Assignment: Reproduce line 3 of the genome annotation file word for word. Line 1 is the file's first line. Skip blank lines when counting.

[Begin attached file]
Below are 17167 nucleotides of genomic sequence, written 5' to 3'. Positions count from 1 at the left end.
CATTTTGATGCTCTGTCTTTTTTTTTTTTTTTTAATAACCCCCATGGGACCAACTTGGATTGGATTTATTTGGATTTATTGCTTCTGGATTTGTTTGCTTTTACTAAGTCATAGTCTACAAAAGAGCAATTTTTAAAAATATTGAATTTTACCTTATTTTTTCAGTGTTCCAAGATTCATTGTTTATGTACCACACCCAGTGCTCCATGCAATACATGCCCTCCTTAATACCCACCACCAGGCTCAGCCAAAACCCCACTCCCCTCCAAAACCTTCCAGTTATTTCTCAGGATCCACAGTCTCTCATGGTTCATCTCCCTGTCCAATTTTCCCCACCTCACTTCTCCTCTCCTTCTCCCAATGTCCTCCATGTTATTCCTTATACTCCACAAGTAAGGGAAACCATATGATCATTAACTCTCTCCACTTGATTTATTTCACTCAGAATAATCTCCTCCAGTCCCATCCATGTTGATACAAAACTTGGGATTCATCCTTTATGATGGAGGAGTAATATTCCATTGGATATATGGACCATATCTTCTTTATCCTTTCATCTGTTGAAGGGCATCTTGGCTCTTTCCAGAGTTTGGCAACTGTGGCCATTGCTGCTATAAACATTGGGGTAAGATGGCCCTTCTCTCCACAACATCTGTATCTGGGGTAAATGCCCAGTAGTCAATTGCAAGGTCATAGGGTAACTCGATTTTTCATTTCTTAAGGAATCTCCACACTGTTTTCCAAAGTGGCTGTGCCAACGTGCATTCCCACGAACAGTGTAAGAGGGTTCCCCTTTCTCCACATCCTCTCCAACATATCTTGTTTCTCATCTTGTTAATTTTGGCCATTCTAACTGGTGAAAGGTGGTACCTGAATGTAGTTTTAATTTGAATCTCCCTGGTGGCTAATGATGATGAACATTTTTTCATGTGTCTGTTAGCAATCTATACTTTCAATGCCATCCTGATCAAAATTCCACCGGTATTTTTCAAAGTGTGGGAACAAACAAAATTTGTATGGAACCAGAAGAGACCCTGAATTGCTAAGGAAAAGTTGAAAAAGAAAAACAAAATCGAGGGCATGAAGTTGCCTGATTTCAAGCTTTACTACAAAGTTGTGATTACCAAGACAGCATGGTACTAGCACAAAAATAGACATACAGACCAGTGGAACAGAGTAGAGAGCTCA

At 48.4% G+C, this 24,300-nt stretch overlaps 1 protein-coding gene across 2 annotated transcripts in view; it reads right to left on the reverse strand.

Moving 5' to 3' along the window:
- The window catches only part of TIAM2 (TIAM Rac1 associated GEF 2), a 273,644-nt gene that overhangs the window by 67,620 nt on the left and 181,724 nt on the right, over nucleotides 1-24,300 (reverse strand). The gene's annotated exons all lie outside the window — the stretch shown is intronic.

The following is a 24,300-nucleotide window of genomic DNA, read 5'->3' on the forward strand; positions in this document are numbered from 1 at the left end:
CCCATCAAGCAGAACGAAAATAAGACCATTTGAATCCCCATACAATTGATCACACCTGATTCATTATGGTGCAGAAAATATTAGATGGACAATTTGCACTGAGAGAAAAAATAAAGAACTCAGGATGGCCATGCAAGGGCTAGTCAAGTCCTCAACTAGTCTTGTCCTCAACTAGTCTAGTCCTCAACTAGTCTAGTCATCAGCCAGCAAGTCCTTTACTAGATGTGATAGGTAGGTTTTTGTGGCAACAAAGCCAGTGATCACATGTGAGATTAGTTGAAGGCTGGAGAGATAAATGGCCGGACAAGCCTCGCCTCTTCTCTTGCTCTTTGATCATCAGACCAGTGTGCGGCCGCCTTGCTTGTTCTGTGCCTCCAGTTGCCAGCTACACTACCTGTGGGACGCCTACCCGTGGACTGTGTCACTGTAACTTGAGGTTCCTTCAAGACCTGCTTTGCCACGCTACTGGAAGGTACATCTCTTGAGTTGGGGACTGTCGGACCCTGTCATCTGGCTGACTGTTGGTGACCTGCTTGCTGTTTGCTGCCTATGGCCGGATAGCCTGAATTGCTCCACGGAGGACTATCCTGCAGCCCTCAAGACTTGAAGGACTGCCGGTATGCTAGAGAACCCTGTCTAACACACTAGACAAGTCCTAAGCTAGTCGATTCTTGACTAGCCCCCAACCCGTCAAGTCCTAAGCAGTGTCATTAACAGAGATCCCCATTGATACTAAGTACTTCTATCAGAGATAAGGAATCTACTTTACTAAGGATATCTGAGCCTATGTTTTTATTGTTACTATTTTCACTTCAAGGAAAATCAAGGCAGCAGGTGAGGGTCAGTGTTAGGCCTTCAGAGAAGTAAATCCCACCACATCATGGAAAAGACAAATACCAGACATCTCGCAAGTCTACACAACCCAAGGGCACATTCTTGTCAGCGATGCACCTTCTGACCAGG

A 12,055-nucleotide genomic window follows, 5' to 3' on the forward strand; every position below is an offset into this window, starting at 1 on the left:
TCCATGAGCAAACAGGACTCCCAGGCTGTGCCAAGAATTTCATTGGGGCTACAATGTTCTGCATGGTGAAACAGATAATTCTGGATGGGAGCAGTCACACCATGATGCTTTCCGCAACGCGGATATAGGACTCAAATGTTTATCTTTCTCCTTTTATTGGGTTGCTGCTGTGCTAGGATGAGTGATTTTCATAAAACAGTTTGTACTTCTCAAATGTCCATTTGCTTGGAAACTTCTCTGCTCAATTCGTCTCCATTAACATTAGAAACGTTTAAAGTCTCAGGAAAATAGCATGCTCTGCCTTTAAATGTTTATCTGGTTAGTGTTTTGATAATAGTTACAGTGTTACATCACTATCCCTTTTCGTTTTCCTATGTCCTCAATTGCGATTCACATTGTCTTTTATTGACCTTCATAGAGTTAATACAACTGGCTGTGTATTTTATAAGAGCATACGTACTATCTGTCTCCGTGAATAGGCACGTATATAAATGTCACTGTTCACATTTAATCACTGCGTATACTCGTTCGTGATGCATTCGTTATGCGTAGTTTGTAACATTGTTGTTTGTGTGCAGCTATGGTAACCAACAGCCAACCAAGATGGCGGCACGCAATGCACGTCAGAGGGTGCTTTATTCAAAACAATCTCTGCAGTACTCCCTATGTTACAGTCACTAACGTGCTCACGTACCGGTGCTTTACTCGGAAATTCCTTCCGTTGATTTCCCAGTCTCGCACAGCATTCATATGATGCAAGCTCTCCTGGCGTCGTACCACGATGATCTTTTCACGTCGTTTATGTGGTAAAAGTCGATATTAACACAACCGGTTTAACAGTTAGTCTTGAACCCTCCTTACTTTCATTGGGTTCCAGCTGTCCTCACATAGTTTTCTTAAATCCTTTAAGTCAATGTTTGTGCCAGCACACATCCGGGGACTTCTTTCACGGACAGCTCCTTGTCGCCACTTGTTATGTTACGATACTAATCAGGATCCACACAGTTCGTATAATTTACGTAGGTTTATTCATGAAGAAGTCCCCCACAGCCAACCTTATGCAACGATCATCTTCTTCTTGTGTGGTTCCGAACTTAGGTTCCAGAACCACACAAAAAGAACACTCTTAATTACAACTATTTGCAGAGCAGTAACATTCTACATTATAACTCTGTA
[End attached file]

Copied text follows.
At 48.4% G+C, this 24,300-nt stretch overlaps 1 protein-coding gene across 2 annotated transcripts in view; it reads right to left on the reverse strand.